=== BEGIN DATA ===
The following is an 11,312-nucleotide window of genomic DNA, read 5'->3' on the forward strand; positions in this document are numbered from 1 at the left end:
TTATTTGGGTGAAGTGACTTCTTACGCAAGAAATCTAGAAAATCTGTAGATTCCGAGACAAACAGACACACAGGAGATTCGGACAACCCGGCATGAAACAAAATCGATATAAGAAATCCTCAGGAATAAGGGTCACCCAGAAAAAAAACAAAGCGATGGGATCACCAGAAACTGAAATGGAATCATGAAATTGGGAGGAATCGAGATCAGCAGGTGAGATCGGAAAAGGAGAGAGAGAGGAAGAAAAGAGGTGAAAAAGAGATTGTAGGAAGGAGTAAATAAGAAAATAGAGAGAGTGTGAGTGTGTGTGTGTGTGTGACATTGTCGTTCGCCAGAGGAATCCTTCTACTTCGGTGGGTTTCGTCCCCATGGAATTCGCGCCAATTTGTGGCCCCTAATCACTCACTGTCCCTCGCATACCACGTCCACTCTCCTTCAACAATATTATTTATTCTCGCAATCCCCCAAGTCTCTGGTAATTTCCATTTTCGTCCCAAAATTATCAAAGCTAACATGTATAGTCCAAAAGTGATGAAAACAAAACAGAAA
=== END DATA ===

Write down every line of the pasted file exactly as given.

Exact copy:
The following is an 11,312-nucleotide window of genomic DNA, read 5'->3' on the forward strand; positions in this document are numbered from 1 at the left end:
TTATTTGGGTGAAGTGACTTCTTACGCAAGAAATCTAGAAAATCTGTAGATTCCGAGACAAACAGACACACAGGAGATTCGGACAACCCGGCATGAAACAAAATCGATATAAGAAATCCTCAGGAATAAGGGTCACCCAGAAAAAAAACAAAGCGATGGGATCACCAGAAACTGAAATGGAATCATGAAATTGGGAGGAATCGAGATCAGCAGGTGAGATCGGAAAAGGAGAGAGAGAGGAAGAAAAGAGGTGAAAAAGAGATTGTAGGAAGGAGTAAATAAGAAAATAGAGAGAGTGTGAGTGTGTGTGTGTGTGTGACATTGTCGTTCGCCAGAGGAATCCTTCTACTTCGGTGGGTTTCGTCCCCATGGAATTCGCGCCAATTTGTGGCCCCTAATCACTCACTGTCCCTCGCATACCACGTCCACTCTCCTTCAACAATATTATTTATTCTCGCAATCCCCCAAGTCTCTGGTAATTTCCATTTTCGTCCCAAAATTATCAAAGCTAACATGTATAGTCCAAAAGTGATGAAAACAAAACAGAAA